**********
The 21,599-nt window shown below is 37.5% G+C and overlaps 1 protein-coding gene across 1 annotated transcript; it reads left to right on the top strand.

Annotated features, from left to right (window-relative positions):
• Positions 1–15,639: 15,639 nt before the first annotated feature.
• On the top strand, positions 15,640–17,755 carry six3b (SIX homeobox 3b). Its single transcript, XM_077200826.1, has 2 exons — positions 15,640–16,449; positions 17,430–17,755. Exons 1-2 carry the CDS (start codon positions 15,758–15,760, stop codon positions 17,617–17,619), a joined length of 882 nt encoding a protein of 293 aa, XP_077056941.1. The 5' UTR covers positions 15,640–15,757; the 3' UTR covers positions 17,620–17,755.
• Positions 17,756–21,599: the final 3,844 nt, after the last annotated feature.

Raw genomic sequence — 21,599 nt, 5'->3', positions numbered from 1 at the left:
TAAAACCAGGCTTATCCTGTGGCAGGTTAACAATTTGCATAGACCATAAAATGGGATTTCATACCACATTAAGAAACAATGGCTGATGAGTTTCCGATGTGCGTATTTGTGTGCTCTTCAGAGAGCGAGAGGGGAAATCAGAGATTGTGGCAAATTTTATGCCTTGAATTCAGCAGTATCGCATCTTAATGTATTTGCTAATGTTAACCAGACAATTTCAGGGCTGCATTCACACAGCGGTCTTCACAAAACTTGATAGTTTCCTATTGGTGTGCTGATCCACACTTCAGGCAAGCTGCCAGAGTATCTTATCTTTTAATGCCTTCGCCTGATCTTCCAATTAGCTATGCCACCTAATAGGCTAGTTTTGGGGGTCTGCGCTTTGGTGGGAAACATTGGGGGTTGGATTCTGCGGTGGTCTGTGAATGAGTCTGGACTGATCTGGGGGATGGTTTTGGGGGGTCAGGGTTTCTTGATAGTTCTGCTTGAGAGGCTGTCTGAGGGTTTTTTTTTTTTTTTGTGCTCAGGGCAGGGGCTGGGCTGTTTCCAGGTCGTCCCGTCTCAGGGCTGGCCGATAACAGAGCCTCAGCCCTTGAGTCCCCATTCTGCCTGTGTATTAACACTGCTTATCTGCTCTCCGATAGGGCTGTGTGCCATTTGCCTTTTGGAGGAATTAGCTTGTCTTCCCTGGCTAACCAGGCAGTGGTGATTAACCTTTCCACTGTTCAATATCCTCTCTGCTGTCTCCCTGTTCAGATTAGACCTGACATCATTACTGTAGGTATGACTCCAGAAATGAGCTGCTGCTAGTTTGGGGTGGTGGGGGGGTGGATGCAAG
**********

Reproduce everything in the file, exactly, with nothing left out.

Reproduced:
The 21,599-nt window shown below is 37.5% G+C and overlaps 1 protein-coding gene across 1 annotated transcript; it reads left to right on the top strand.

Annotated features, from left to right (window-relative positions):
• Positions 1–15,639: 15,639 nt before the first annotated feature.
• On the top strand, positions 15,640–17,755 carry six3b (SIX homeobox 3b). Its single transcript, XM_077200826.1, has 2 exons — positions 15,640–16,449; positions 17,430–17,755. Exons 1-2 carry the CDS (start codon positions 15,758–15,760, stop codon positions 17,617–17,619), a joined length of 882 nt encoding a protein of 293 aa, XP_077056941.1. The 5' UTR covers positions 15,640–15,757; the 3' UTR covers positions 17,620–17,755.
• Positions 17,756–21,599: the final 3,844 nt, after the last annotated feature.

Raw genomic sequence — 21,599 nt, 5'->3', positions numbered from 1 at the left:
TAAAACCAGGCTTATCCTGTGGCAGGTTAACAATTTGCATAGACCATAAAATGGGATTTCATACCACATTAAGAAACAATGGCTGATGAGTTTCCGATGTGCGTATTTGTGTGCTCTTCAGAGAGCGAGAGGGGAAATCAGAGATTGTGGCAAATTTTATGCCTTGAATTCAGCAGTATCGCATCTTAATGTATTTGCTAATGTTAACCAGACAATTTCAGGGCTGCATTCACACAGCGGTCTTCACAAAACTTGATAGTTTCCTATTGGTGTGCTGATCCACACTTCAGGCAAGCTGCCAGAGTATCTTATCTTTTAATGCCTTCGCCTGATCTTCCAATTAGCTATGCCACCTAATAGGCTAGTTTTGGGGGTCTGCGCTTTGGTGGGAAACATTGGGGGTTGGATTCTGCGGTGGTCTGTGAATGAGTCTGGACTGATCTGGGGGATGGTTTTGGGGGGTCAGGGTTTCTTGATAGTTCTGCTTGAGAGGCTGTCTGAGGGTTTTTTTTTTTTTTTGTGCTCAGGGCAGGGGCTGGGCTGTTTCCAGGTCGTCCCGTCTCAGGGCTGGCCGATAACAGAGCCTCAGCCCTTGAGTCCCCATTCTGCCTGTGTATTAACACTGCTTATCTGCTCTCCGATAGGGCTGTGTGCCATTTGCCTTTTGGAGGAATTAGCTTGTCTTCCCTGGCTAACCAGGCAGTGGTGATTAACCTTTCCACTGTTCAATATCCTCTCTGCTGTCTCCCTGTTCAGATTAGACCTGACATCATTACTGTAGGTATGACTCCAGAAATGAGCTGCTGCTAGTTTGGGGTGGTGGGGGGGTGGATGCAAG